gremlin-driver and host availability

When using the Java gremlin-driver to connect to Neptune, you likely encountered a NoHostAvailableException at some point. It’s an exception that essentially means that all the available hosts configured in the driver are unreachable and until the driver detects a working host, further requests will result in this same exception. While examining the workings of the nature of the NoHostAvailableException during development of 3.5.5 and 3.6.2, it was noted that the driver was a bit pessimistic when evaluating host health and as a result, the driver fell into states where it could have been sending requests but instead produced NoHostAvailableException.

For 3.6.2 and 3.5.5, the driver was altered to offer a more optimistic strategy for determining host availability. The driver now looks at errors in borrowing connections from the pool more skeptically and offers more immediate and reliable retries before giving up on the host. Being more optimistic about the server staying online helps make the driver more resilient to temporary failures. It is also worth noting that logging for the driver was greatly improved, which should help isolate problems more easily should they occur. To read more details on the exact nature of the change, refer to gremlin-driver Host Availability.

Neptune users who are using the Java driver should definitely look for opportunities to upgrade to either of these releases based on the Neptune version you’re using.

Compilation and dependencies

If upgrading from earlier versions of TinkerPop, there are a number of changes in 3.6.x that may create compilation problems when moving to this release. Fortunately, these issues should be straightforward to address.

Java Gremlin DSL dependencies – If you have developed a Gremlin DSL in Java, note that the libraries that support this functionality no longer exist in the gremlin-core module. They have been extracted to the gremlin-annotations module. Package names and class names were retained in this refactoring, therefore simply adding the gremlin-annotations dependencies should resolve any compilation problems.
Groovy dependency removal – The dependency on Groovy in gremlin-driver, which was declared as <optional> in 3.5.x, has been wholly removed, along with support for JsonBuilder serialization, which was deprecated in 3.5.2.
Removal of Gryo support – All Gryo MessageSerializer implementations have been removed after being deprecated as late as 3.4.3. You should now prefer GraphBinary for network serialization needs. Unless you’re upgrading from a very old version of gremlin-driver or have a specific configuration for Gryo, you’re likely already using GraphBinary when communicating with Neptune. You won’t be able to use older versions of gremlin-driver with Gryo configured to communicate with Neptune Attempts to do so will result in an error on the client.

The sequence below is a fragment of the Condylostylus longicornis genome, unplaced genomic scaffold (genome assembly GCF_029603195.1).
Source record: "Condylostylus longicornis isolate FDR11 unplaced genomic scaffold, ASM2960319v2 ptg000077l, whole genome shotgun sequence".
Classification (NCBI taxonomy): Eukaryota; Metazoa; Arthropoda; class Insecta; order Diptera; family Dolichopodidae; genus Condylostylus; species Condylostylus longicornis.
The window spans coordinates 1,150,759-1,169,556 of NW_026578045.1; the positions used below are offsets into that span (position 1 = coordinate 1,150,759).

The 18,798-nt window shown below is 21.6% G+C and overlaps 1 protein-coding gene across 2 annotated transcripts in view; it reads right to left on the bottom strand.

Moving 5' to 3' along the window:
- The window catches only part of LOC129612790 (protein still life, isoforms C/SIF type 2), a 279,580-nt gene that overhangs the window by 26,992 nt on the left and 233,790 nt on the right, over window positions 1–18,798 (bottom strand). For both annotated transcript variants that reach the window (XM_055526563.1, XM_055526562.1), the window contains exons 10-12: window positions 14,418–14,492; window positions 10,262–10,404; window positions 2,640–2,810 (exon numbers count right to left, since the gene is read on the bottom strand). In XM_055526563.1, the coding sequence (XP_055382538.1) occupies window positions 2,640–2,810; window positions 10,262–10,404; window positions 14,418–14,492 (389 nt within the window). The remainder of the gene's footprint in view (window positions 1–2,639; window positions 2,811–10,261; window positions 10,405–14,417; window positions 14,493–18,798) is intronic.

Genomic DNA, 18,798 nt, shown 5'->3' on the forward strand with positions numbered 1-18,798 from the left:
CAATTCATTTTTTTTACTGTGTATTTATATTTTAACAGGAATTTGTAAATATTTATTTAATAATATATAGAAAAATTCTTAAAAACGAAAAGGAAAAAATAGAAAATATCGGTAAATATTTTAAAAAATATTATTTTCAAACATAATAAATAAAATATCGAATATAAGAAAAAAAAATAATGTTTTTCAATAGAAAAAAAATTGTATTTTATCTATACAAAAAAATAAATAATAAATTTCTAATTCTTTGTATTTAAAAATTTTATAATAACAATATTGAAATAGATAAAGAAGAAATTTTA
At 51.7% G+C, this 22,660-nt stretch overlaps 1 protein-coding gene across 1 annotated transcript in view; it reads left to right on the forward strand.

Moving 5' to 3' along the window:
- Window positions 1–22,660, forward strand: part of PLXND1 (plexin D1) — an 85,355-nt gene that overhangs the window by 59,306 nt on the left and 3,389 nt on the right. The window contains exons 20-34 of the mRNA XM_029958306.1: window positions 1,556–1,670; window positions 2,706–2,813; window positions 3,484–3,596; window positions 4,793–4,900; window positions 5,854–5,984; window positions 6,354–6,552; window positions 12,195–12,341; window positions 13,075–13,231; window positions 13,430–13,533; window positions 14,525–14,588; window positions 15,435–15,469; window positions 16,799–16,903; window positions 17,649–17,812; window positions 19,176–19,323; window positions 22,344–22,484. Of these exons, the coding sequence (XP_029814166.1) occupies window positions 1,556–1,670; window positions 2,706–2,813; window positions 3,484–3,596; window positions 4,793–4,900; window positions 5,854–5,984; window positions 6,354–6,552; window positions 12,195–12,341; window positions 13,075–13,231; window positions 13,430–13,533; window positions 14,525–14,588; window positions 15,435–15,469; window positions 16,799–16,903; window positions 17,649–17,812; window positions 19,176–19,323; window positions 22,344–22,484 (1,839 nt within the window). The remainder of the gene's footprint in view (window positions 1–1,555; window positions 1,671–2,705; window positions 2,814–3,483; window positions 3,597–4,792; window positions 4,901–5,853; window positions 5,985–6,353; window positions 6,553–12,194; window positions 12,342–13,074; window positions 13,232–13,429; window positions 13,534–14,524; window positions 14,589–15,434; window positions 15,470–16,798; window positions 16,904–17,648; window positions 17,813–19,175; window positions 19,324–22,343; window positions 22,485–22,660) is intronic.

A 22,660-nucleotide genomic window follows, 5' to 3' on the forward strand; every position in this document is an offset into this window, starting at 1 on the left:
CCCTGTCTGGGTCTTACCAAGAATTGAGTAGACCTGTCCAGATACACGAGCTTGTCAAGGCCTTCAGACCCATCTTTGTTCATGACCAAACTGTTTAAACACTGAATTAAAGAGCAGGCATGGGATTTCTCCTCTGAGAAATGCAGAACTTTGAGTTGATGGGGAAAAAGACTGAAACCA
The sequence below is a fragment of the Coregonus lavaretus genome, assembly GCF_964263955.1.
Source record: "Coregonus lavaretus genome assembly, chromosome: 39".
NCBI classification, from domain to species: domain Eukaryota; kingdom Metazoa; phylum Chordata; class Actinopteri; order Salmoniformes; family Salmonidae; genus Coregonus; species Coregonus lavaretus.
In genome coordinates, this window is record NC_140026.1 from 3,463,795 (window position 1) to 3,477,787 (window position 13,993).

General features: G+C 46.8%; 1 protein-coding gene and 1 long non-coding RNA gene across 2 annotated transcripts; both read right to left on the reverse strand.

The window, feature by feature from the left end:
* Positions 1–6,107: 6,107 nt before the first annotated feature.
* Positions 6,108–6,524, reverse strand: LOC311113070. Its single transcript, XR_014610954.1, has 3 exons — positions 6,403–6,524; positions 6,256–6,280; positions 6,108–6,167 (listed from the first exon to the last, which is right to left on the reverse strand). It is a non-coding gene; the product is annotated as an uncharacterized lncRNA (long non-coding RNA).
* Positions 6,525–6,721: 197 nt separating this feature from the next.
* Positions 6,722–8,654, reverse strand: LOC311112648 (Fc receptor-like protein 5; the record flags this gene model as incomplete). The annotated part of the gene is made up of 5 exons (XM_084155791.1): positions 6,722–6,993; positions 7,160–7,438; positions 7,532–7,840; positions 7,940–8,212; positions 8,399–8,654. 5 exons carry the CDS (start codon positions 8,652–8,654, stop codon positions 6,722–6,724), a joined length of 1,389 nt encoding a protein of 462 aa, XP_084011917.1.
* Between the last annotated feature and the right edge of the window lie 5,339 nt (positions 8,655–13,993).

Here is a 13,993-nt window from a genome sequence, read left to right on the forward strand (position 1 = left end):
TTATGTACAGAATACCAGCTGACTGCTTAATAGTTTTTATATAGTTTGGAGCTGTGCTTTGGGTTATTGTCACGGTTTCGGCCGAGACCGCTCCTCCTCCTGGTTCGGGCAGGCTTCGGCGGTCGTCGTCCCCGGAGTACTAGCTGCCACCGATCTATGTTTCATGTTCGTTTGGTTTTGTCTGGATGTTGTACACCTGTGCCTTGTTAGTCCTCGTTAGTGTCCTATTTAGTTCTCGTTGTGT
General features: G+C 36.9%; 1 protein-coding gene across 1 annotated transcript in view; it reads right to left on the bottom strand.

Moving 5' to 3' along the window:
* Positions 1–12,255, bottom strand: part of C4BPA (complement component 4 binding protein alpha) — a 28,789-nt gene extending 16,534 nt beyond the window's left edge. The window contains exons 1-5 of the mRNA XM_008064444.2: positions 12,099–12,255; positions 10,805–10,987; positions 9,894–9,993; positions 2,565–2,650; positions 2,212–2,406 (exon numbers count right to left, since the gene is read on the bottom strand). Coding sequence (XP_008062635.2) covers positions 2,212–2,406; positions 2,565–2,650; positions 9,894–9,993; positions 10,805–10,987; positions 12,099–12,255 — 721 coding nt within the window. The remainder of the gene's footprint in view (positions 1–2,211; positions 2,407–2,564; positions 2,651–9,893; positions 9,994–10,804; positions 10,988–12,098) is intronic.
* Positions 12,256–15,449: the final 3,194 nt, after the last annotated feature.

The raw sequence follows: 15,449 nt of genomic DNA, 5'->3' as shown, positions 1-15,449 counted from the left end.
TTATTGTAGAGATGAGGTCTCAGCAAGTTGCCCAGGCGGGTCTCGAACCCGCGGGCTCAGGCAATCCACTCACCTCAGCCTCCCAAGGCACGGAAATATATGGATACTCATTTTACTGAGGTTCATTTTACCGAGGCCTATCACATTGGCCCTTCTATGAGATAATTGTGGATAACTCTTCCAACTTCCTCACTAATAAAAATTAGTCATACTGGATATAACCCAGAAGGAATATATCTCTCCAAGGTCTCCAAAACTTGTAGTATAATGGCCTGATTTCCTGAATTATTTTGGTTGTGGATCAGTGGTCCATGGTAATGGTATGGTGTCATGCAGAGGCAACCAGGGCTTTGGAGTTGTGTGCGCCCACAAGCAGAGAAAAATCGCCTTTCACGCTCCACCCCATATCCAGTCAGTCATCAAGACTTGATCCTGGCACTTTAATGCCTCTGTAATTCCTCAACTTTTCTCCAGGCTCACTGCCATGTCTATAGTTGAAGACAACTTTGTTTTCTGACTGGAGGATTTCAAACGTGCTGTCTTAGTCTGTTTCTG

GraphBinary as a default – GraphBinary serialization is now the default serialization option across all officially supported programming languages. GraphSON 3.0 serialization is still supported, but not recommended.
Moved GroovyTranslator – GroovyTranslator, a class meant to translate Gremlin traversals to a String form, has been moved from the gremlin-groovy module. If you utilize this class, you should drop your dependency to gremlin-groovy (assuming you don’t have other use for it) and simply rely on gremlin-core where the class can now be found in org.apache.tinkerpop.gremlin.process.traversal.translator package.
Step naming in Python – The following steps were renamed with the standard underscore suffix to avoid conflicts with certain Python keywords: filter_(), id_(), max_(), min_(), range_(), and sum_(). References to these steps during upgrade will require the steps to be renamed or otherwise aliased. Also, note that camelcase steps of gremlinpython now have more Pythonic equivalents (for example, valueMap() now also has the more Python friendly naming of value_map()). Although the old camelcase naming remains, it’s recommended that you prefer the more Pythonic approach because the camelcase naming may be removed in the future.


The TinkerPop 3.6.x release line has many features that Neptune users will be excited to have. As always, refer to the TinkerPop upgrade documentation and its CHANGELOG for a full listing of all of the changes through the most current release of 3.6.2. Please upgrade to Neptune to take advantage of these important new features.

About the author

Stephen Mallette is a member of the Amazon Neptune team at AWS. He has developed graph database and graph processing technology for many years. He is a decade long contributor to the Apache TinkerPop project, the home of the Gremlin graph query language.